Craft

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Hexagon Quilt by Isabelle Etienne-Bugnot
Portland cement A pallet with Portland cement Portland cement clinker is a hydraulic material which shall consist of at least two-thirds by mass of calcium silicates (3 CaO·SiO2 and 2 CaO·SiO2), the remainder consisting of aluminium- and iron-containing clinker phases and other compounds. The ratio of CaO to SiO2 shall not be less than 2.0. Portland cement
Polyurethane Polyurethane Polyurethane synthesis, wherein the urethane groups — NH-(C=O)-O- link the molecular units. Polyurethane (PUR and PU) is a polymer composed of a chain of organic units joined by carbamate (urethane) links. While most polyurethanes are thermosetting polymers that do not melt when heated, thermoplastic polyurethanes are also available. Polyurethane polymers are traditionally and most commonly formed by reacting a di- or polyisocyanate with a polyol. Both the isocyanates and polyols used to make polyurethanes contain on average two or more functional groups per molecule.

Materials science

Depiction of two "Fullerene Nano-gears" with multiple teeth. Materials science, also commonly known as materials engineering, is an interdisciplinary field applying the properties of matter to various areas of science and engineering. This relatively new scientific field investigates the relationship between the structure of materials at atomic or molecular scales and their macroscopic properties. Materials science
Cooling system of a cryogenic grinder An Example of a solenoid powered cryogenic grinder How cryogenic grinding with a solenoid works Cryogenic grinding, also known as freezer milling, freezer grinding, and cryomilling, is the act of cooling or chilling a material and then reducing it into a small particle size. Cryogenic grinding Cryogenic grinding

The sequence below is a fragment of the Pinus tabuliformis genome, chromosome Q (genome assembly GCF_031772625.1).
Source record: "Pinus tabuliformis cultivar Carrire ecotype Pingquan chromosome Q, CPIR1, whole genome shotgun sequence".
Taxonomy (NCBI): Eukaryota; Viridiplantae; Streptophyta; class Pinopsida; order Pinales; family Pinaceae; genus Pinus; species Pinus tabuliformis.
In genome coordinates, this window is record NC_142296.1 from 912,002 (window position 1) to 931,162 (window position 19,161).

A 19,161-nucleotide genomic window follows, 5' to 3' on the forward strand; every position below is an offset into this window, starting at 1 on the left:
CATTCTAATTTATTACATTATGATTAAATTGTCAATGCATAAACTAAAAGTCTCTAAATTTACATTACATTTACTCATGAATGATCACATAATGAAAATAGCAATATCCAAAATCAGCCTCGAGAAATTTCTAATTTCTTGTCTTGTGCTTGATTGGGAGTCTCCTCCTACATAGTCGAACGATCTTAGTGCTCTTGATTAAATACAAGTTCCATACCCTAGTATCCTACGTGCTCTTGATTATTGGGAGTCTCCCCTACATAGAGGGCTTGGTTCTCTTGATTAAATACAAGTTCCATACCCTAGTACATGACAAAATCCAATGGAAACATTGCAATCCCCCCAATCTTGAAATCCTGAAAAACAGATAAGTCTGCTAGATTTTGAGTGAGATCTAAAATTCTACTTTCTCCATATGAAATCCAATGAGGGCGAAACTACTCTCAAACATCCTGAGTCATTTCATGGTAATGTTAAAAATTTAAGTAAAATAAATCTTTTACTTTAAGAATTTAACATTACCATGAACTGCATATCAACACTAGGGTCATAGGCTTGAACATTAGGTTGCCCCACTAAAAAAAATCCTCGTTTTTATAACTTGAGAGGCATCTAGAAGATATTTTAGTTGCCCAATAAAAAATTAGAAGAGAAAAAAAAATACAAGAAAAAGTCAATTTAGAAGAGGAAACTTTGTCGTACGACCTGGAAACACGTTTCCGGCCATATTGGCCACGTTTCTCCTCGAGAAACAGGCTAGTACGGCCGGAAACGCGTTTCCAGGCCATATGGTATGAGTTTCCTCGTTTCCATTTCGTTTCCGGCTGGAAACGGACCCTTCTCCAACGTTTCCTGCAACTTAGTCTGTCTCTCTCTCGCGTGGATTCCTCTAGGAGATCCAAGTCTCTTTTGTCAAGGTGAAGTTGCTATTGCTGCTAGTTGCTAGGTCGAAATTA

Stock Material | Travers Tool
The discovery of fullerenes greatly expanded the number of known carbon allotropes, which until recently were limited to graphite, diamond, and amorphous carbon such as soot and charcoal. Buckyballs and buckytubes have been the subject of intense research, both for their unique chemistry and for their technological applications, especially in materials science, electronics, and nanotechnology. History[edit]

Fullerene

Fullerene
Wootz steel Swords manufactured from crucible steels, such as wootz steel, exhibit unique banding patterns due to the intermixed ferrite and cementite alloys in the steel Wootz steel is a steel characterized by a pattern of bands or sheets of micro carbides within a tempered martensite or pearlite matrix. It is stated to have developed in India around 300 BC.[1] The word wootz[2] may have been a mistranscription of wook, an anglicised version of urukku (உருக்கு) (ഉരുക്കു), the word for melting in Tamil and Malayalam or urukke, the word for steel in Kannada (ಉರ್‍ಕು, ಉಕ್ಕು), Telugu (ఉక్కు) and many other Dravidian languages. Wootz steel